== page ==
Letter to the Editor: Current budget situation

Phil Gasper, Interim Associate Dean of Arts & Sciences

Dear Editor,

Sarah Blaskey’s article on the current budget situation (“Crisis mode,” March 30, 2011) provides a good overview of the difficult decisions that are being made at Madison Area Technical College in light of a projected $10.3 million deficit for the next academic year.  Gov. Scott Walker is planning to cut over $1 billion in funding for all levels of education, so every public school, college and university across the state is now facing similar tough choices.

The governor claims that the cuts are unavoidable because Wisconsin faces a $3.6 billion budget deficit over the next two years, and it is only fair that there be “shared sacrifice.” But the governor’s cuts are neither prudent nor fair, and the people being asked to shoulder the greatest part of the burden are those who are least able to do so.

The state budget shortfall is due to the continuing effects of the economic crisis that began in 2008. That crisis was the result of reckless speculation in the financial sector, which took place in the context of decades of economic policies that have benefited the wealthy at the expense of the rest of the population. Those policies have included a massive upward transfer of wealth (the richest 400 Americans now have more assets than the bottom 150 million) and the shredding of government regulations that previously helped to keep things in check.

Since the people at the top caused the crisis and have benefited most from the policies that led to it, it would surely be fair for them to pay most of the costs. But instead, the big banks have been bailed out, tax cuts for the rich have been extended, and it is ordinary Americans who are being made to pay for the crisis.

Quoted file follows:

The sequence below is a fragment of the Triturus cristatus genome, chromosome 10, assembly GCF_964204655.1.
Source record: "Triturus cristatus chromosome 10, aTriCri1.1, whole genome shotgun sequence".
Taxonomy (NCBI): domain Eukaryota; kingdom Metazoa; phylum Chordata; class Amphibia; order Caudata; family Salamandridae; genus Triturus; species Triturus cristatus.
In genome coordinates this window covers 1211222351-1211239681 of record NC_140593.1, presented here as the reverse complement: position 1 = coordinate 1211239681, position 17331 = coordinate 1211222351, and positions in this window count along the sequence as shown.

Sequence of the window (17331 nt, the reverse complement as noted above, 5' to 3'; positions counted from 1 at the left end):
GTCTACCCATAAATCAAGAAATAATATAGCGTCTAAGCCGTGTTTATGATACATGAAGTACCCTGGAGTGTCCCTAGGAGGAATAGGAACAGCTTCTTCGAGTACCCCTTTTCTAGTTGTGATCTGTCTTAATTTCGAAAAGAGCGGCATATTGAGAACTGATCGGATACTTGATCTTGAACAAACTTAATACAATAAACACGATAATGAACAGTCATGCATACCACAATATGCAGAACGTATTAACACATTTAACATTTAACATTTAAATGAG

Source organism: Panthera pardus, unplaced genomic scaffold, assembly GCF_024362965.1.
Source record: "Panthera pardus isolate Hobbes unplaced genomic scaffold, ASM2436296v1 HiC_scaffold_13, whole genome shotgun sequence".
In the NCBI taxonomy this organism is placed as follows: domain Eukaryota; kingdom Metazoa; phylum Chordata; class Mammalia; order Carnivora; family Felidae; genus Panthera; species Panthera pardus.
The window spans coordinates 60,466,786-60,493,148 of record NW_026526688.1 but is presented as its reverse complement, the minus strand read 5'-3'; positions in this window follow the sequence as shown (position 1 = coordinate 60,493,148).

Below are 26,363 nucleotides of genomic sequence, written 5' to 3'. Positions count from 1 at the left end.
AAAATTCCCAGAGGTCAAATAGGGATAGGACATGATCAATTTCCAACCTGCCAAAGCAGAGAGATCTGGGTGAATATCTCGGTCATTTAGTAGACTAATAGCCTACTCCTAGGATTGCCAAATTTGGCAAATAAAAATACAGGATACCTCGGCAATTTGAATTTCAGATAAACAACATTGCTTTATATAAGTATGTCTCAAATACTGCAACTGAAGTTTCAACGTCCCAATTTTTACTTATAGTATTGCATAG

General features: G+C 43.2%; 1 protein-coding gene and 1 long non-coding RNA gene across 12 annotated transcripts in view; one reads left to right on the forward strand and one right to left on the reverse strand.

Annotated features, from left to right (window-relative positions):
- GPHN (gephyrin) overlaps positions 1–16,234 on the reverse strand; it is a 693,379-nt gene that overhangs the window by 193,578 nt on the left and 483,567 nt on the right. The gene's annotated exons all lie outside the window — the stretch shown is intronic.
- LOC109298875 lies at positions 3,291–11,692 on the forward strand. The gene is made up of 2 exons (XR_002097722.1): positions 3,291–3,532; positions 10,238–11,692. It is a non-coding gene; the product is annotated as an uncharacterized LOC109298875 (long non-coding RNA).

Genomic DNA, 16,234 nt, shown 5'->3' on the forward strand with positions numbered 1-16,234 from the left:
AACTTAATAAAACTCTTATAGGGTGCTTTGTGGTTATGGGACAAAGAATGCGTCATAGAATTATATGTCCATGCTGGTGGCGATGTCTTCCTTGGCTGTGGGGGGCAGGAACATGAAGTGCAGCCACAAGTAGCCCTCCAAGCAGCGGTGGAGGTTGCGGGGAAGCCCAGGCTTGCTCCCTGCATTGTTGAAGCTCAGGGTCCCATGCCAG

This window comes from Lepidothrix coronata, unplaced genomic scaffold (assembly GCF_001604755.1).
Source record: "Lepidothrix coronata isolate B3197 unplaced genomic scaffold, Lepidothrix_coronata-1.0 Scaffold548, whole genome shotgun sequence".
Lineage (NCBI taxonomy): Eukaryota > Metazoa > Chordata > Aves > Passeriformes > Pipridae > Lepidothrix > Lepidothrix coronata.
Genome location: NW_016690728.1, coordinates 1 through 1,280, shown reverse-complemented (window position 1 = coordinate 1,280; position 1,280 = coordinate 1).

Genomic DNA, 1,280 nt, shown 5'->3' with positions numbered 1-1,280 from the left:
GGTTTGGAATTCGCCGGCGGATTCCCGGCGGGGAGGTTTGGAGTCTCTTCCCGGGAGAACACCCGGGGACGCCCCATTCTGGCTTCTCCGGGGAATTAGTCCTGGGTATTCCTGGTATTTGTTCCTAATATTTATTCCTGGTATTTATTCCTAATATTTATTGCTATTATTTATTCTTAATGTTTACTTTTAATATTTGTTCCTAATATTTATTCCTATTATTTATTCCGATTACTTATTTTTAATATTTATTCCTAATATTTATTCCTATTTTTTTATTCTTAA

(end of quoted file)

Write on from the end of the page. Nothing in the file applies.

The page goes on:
In Wisconsin, our Republican governor refuses to raise taxes, but he is quite happy for students to pay higher tuition, for teachers, nurses and other public workers to take home smaller paychecks, for the overall quality of education to decline, and for the working poor to lose their health coverage. Many families will also see their incomes decline as a result of the Earned Income Tax Credit being cut.

There would be no budget problem in Wisconsin if corporations in the state paid taxes at the average level for states in the US and if the wealthy paid their fair share of taxes. The richest nine people in Wisconsin are alone worth more than $22 billion. Addressing these issues would be a fair way of dealing with the problem.

Our economic and budget crises also need a strong response from the federal government. We have known since the 1930s that governments should increase spending and run deficits during economic downturns. But President Obama, who many hoped would launch a second New Deal after he was elected, has now embraced the austerity policies of Herbert Hoover instead.

In the 1930s it took demonstrations of the unemployed, mass strikes and political protests that disrupted business as usual to win much needed reforms. It may likely take a similar level of popular mobilization today to defend public education and to enact policies that will benefit the majority of the U.S. population and not just a privileged few at the top.